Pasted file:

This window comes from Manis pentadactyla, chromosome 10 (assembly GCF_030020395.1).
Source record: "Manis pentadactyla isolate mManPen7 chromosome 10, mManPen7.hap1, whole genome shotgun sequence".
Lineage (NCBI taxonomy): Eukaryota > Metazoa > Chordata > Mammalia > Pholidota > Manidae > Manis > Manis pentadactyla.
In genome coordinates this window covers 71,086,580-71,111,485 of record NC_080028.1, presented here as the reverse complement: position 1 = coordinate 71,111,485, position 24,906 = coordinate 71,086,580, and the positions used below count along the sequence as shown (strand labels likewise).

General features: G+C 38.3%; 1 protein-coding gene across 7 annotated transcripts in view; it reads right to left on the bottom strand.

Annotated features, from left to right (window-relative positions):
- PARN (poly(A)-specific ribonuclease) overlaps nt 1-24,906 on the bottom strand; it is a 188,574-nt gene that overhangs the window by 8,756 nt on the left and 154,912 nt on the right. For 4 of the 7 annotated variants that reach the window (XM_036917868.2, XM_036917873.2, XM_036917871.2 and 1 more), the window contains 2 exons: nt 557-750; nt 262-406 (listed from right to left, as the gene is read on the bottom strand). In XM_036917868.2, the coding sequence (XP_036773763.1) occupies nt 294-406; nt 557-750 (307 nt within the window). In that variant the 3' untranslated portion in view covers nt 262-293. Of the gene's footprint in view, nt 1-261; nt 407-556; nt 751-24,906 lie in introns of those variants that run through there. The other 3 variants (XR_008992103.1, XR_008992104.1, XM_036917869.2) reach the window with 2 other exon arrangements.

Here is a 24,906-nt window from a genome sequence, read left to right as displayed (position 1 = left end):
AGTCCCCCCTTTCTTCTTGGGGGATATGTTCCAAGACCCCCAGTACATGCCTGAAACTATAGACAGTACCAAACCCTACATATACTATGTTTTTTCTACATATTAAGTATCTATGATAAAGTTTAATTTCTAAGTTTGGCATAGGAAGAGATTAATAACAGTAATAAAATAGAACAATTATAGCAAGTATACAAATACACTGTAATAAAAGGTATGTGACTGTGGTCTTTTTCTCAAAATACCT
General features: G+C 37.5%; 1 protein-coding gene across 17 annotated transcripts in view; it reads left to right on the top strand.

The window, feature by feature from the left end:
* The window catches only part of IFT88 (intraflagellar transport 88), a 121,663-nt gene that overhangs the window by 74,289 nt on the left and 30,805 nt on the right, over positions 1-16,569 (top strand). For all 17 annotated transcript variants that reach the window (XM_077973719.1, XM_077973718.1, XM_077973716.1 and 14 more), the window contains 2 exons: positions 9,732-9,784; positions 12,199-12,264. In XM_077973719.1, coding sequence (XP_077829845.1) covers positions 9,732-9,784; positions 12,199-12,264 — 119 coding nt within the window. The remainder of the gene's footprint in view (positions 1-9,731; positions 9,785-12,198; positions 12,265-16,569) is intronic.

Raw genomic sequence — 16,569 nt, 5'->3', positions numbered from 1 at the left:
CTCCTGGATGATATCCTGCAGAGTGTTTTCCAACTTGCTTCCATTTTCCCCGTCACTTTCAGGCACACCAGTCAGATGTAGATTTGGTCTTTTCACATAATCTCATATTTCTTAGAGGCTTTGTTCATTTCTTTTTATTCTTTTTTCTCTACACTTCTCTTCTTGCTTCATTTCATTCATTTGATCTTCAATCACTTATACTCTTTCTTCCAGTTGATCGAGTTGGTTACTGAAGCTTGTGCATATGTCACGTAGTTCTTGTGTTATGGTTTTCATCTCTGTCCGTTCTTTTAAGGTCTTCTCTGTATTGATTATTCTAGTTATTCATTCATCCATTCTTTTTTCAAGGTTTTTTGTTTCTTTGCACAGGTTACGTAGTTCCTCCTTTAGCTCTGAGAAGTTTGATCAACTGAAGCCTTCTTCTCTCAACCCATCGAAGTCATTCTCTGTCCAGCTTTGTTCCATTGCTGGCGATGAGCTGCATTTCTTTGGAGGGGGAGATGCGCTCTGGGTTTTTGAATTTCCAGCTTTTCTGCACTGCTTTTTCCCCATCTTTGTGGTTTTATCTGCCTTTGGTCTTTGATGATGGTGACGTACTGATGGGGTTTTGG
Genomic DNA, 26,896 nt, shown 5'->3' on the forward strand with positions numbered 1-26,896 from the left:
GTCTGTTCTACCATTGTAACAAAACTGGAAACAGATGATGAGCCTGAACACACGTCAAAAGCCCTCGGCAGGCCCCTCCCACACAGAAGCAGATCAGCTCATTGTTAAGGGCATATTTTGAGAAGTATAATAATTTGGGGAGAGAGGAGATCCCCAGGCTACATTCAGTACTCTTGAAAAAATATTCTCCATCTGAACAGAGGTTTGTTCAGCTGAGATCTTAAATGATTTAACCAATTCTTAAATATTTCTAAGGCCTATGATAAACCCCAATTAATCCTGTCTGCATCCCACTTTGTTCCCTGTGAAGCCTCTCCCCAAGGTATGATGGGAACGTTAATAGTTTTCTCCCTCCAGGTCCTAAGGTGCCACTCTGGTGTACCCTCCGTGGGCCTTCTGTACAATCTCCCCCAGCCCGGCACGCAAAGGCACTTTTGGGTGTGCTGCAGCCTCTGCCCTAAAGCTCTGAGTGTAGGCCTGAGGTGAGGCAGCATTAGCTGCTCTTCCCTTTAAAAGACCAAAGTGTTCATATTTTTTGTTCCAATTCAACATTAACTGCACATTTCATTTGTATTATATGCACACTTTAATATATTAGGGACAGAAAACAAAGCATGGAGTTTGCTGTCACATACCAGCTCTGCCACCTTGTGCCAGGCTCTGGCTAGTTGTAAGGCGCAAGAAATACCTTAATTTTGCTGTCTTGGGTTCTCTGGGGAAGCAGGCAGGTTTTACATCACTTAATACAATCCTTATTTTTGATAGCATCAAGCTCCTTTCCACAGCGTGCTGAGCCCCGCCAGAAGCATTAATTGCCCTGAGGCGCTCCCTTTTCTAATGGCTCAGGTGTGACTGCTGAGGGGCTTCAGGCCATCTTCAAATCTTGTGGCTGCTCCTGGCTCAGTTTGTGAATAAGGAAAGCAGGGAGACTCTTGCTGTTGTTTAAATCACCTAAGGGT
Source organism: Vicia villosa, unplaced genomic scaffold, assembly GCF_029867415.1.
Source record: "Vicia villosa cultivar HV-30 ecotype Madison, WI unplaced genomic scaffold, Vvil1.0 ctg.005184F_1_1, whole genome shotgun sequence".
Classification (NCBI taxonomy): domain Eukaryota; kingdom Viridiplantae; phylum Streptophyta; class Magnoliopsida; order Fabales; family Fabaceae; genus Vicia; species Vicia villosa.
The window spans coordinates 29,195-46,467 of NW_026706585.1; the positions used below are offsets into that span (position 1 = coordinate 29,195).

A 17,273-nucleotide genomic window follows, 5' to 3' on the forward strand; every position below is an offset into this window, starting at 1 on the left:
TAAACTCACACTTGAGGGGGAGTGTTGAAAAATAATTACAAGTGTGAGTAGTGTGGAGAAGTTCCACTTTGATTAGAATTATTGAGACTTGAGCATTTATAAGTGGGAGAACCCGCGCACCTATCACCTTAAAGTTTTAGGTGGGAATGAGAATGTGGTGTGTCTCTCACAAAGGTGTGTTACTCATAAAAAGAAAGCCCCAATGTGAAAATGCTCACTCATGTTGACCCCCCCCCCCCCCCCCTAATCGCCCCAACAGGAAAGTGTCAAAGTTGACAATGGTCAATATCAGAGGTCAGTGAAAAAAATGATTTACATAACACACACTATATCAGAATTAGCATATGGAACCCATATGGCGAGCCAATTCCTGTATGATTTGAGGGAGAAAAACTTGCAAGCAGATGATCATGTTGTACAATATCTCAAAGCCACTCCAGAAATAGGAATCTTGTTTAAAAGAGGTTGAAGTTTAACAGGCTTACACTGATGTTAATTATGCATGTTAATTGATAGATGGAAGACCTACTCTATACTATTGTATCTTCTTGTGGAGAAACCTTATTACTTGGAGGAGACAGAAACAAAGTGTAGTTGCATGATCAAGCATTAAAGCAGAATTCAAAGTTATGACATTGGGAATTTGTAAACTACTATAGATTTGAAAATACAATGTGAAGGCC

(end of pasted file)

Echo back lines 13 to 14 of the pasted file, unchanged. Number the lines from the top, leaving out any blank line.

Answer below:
Raw genomic sequence — 16,569 nt, 5'->3', positions numbered from 1 at the left:
CTCCTGGATGATATCCTGCAGAGTGTTTTCCAACTTGCTTCCATTTTCCCCGTCACTTTCAGGCACACCAGTCAGATGTAGATTTGGTCTTTTCACATAATCTCATATTTCTTAGAGGCTTTGTTCATTTCTTTTTATTCTTTTTTCTCTACACTTCTCTTCTTGCTTCATTTCATTCATTTGATCTTCAATCACTTATACTCTTTCTTCCAGTTGATCGAGTTGGTTACTGAAGCTTGTGCATATGTCACGTAGTTCTTGTGTTATGGTTTTCATCTCTGTCCGTTCTTTTAAGGTCTTCTCTGTATTGATTATTCTAGTTATTCATTCATCCATTCTTTTTTCAAGGTTTTTTGTTTCTTTGCACAGGTTACGTAGTTCCTCCTTTAGCTCTGAGAAGTTTGATCAACTGAAGCCTTCTTCTCTCAACCCATCGAAGTCATTCTCTGTCCAGCTTTGTTCCATTGCTGGCGATGAGCTGCATTTCTTTGGAGGGGGAGATGCGCTCTGGGTTTTTGAATTTCCAGCTTTTCTGCACTGCTTTTTCCCCATCTTTGTGGTTTTATCTGCCTTTGGTCTTTGATGATGGTGACGTACTGATGGGGTTTTGG